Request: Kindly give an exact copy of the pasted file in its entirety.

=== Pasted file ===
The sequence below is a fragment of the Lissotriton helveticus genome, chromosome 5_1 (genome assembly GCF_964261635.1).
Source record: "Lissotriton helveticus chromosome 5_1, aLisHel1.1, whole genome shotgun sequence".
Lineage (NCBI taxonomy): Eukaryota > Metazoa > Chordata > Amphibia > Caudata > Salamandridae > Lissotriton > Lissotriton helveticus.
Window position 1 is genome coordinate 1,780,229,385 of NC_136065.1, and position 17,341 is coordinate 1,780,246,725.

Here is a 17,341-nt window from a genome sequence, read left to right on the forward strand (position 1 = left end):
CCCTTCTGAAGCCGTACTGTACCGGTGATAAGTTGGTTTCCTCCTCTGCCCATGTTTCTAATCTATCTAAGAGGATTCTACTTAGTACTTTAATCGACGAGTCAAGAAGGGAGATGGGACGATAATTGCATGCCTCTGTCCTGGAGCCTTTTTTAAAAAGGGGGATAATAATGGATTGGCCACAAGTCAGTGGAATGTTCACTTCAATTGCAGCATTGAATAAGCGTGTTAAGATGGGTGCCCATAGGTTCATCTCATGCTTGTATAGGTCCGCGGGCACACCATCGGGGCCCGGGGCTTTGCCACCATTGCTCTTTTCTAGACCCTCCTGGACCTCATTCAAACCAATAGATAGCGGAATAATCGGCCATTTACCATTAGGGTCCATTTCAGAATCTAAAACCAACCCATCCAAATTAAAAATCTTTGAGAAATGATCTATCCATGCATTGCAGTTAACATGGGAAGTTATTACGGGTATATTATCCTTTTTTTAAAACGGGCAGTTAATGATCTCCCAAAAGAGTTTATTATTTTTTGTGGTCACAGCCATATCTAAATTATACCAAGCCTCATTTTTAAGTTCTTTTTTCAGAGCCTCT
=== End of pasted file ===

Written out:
The sequence below is a fragment of the Lissotriton helveticus genome, chromosome 5_1 (genome assembly GCF_964261635.1).
Source record: "Lissotriton helveticus chromosome 5_1, aLisHel1.1, whole genome shotgun sequence".
Lineage (NCBI taxonomy): Eukaryota > Metazoa > Chordata > Amphibia > Caudata > Salamandridae > Lissotriton > Lissotriton helveticus.
Window position 1 is genome coordinate 1,780,229,385 of NC_136065.1, and position 17,341 is coordinate 1,780,246,725.

Here is a 17,341-nt window from a genome sequence, read left to right on the forward strand (position 1 = left end):
CCCTTCTGAAGCCGTACTGTACCGGTGATAAGTTGGTTTCCTCCTCTGCCCATGTTTCTAATCTATCTAAGAGGATTCTACTTAGTACTTTAATCGACGAGTCAAGAAGGGAGATGGGACGATAATTGCATGCCTCTGTCCTGGAGCCTTTTTTAAAAAGGGGGATAATAATGGATTGGCCACAAGTCAGTGGAATGTTCACTTCAATTGCAGCATTGAATAAGCGTGTTAAGATGGGTGCCCATAGGTTCATCTCATGCTTGTATAGGTCCGCGGGCACACCATCGGGGCCCGGGGCTTTGCCACCATTGCTCTTTTCTAGACCCTCCTGGACCTCATTCAAACCAATAGATAGCGGAATAATCGGCCATTTACCATTAGGGTCCATTTCAGAATCTAAAACCAACCCATCCAAATTAAAAATCTTTGAGAAATGATCTATCCATGCATTGCAGTTAACATGGGAAGTTATTACGGGTATATTATCCTTTTTTTAAAACGGGCAGTTAATGATCTCCCAAAAGAGTTTATTATTTTTTGTGGTCACAGCCATATCTAAATTATACCAAGCCTCATTTTTAAGTTCTTTTTTCAGAGCCTCT